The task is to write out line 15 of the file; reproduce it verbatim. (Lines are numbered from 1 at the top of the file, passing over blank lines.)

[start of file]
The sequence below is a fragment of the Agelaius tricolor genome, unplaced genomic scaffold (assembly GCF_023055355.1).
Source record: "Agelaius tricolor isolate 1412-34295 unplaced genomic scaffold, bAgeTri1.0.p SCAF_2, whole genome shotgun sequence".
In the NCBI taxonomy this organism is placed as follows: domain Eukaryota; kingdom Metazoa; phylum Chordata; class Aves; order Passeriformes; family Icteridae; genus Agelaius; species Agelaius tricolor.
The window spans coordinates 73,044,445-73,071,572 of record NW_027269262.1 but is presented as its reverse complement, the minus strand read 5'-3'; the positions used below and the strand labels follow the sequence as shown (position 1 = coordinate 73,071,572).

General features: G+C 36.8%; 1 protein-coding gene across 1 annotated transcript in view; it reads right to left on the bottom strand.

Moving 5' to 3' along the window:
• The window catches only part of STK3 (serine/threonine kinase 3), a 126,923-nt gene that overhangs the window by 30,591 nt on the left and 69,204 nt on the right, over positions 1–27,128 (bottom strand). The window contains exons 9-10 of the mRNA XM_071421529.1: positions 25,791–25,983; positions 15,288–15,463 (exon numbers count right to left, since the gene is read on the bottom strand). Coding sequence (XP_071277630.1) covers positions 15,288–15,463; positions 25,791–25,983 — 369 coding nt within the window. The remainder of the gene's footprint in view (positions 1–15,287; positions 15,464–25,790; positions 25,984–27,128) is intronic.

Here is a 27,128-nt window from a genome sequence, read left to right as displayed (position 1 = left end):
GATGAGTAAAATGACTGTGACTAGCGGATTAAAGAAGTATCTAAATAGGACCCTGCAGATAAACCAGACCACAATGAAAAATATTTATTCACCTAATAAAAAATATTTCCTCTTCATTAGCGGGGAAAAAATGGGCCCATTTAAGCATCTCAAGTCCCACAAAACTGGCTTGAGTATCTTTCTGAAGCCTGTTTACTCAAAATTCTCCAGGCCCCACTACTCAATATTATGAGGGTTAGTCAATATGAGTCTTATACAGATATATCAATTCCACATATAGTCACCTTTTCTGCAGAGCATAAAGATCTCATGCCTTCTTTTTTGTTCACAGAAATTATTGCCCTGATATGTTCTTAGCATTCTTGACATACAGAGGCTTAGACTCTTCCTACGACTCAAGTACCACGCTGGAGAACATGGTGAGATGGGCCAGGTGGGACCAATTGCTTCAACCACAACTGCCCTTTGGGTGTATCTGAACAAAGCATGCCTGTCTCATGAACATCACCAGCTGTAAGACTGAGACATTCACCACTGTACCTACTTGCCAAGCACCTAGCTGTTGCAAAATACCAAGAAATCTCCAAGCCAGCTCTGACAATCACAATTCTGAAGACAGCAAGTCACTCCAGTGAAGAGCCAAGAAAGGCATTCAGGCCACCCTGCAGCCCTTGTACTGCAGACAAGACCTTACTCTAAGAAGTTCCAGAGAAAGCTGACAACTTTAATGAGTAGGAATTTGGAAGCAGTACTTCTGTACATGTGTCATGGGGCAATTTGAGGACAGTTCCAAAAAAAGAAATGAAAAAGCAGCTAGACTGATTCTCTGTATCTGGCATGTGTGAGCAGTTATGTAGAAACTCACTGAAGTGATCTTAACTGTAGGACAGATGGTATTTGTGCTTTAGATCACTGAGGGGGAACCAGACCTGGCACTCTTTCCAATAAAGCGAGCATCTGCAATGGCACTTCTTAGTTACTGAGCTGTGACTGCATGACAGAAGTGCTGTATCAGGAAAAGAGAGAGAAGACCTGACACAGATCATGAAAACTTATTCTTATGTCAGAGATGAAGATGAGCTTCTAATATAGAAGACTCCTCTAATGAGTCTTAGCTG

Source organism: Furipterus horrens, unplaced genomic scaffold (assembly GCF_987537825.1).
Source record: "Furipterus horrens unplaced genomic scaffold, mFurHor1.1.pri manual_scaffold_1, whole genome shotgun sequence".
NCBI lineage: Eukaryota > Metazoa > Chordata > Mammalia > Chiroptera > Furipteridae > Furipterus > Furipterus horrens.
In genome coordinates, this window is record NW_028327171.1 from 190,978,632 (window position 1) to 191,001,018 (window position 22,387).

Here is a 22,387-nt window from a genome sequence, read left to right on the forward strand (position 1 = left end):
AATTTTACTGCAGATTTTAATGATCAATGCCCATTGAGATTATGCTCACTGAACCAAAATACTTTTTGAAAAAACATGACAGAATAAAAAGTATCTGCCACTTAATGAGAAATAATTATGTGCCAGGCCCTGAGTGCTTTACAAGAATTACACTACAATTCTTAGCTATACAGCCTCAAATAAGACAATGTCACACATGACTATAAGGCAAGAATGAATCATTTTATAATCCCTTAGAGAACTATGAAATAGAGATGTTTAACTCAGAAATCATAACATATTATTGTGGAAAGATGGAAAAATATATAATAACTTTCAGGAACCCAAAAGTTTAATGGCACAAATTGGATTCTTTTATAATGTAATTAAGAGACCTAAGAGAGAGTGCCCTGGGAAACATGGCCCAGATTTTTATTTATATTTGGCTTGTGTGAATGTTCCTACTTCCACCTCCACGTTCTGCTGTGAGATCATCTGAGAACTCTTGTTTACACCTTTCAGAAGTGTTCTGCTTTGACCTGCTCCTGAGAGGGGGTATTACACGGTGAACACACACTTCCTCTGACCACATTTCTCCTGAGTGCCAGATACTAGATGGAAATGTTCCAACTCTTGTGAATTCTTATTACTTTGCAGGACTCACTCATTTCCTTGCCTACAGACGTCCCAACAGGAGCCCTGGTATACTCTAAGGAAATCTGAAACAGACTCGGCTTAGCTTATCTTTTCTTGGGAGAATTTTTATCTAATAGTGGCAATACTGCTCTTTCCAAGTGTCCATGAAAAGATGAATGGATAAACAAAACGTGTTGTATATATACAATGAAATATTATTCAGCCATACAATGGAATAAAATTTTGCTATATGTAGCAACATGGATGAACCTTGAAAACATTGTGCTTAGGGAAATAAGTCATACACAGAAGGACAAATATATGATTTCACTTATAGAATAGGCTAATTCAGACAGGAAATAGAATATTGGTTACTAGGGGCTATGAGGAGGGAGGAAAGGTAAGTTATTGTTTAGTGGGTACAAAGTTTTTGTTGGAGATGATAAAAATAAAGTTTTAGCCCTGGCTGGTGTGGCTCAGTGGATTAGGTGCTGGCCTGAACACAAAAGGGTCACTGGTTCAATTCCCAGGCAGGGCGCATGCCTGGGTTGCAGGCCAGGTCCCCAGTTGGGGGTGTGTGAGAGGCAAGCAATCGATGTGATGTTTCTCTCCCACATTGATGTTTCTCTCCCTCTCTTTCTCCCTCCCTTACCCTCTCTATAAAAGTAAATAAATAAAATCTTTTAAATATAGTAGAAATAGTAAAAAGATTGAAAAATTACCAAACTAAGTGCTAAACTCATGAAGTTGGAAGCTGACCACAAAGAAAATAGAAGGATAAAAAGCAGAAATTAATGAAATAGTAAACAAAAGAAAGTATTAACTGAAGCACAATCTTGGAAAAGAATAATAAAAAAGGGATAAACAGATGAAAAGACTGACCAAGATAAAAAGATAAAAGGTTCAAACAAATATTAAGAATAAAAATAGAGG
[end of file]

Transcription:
AATTTTACTGCAGATTTTAATGATCAATGCCCATTGAGATTATGCTCACTGAACCAAAATACTTTTTGAAAAAACATGACAGAATAAAAAGTATCTGCCACTTAATGAGAAATAATTATGTGCCAGGCCCTGAGTGCTTTACAAGAATTACACTACAATTCTTAGCTATACAGCCTCAAATAAGACAATGTCACACATGACTATAAGGCAAGAATGAATCATTTTATAATCCCTTAGAGAACTATGAAATAGAGATGTTTAACTCAGAAATCATAACATATTATTGTGGAAAGATGGAAAAATATATAATAACTTTCAGGAACCCAAAAGTTTAATGGCACAAATTGGATTCTTTTATAATGTAATTAAGAGACCTAAGAGAGAGTGCCCTGGGAAACATGGCCCAGATTTTTATTTATATTTGGCTTGTGTGAATGTTCCTACTTCCACCTCCACGTTCTGCTGTGAGATCATCTGAGAACTCTTGTTTACACCTTTCAGAAGTGTTCTGCTTTGACCTGCTCCTGAGAGGGGGTATTACACGGTGAACACACACTTCCTCTGACCACATTTCTCCTGAGTGCCAGATACTAGATGGAAATGTTCCAACTCTTGTGAATTCTTATTACTTTGCAGGACTCACTCATTTCCTTGCCTACAGACGTCCCAACAGGAGCCCTGGTATACTCTAAGGAAATCTGAAACAGACTCGGCTTAGCTTATCTTTTCTTGGGAGAATTTTTATCTAATAGTGGCAATACTGCTCTTTCCAAGTGTCCATGAAAAGATGAATGGATAAACAAAACGTGTTGTATATATACAATGAAATATTATTCAGCCATACAATGGAATAAAATTTTGCTATATGTAGCAACATGGATGAACCTTGAAAACATTGTGCTTAGGGAAATAAGTCATACACAGAAGGACAAATATATGATTTCACTTATAGAATAGGCTAATTCAGACAGGAAATAGAATATTGGTTACTAGGGGCTATGAGGAGGGAGGAAAGGTAAGTTATTGTTTAGTGGGTACAAAGTTTTTGTTGGAGATGATAAAAATAAAGTTTTAGCCCTGGCTGGTGTGGCTCAGTGGATTAGGTGCTGGCCTGAACACAAAAGGGTCACTGGTTCAATTCCCAGGCAGGGCGCATGCCTGGGTTGCAGGCCAGGTCCCCAGTTGGGGGTGTGTGAGAGGCAAGCAATCGATGTGATGTTTCTCTCCCACATTGATGTTTCTCTCCCTCTCTTTCTCCCTCCCTTACCCTCTCTATAAAAGTAAATAAATAAAATCTTTTAAATATAGTAGAAATAGTAAAAAGATTGAAAAATTACCAAACTAAGTGCTAAACTCATGAAGTTGGAAGCTGACCACAAAGAAAATAGAAGGATAAAAAGCAGAAATTAATGAAATAGTAAACAAAAGAAAGTATTAACTGAAGCACAATCTTGGAAAAGAATAATAAAAAAGGGATAAACAGATGAAAAGACTGACCAAGATAAAAAGATAAAAGGTTCAAACAAATATTAAGAATAAAAATAGAGG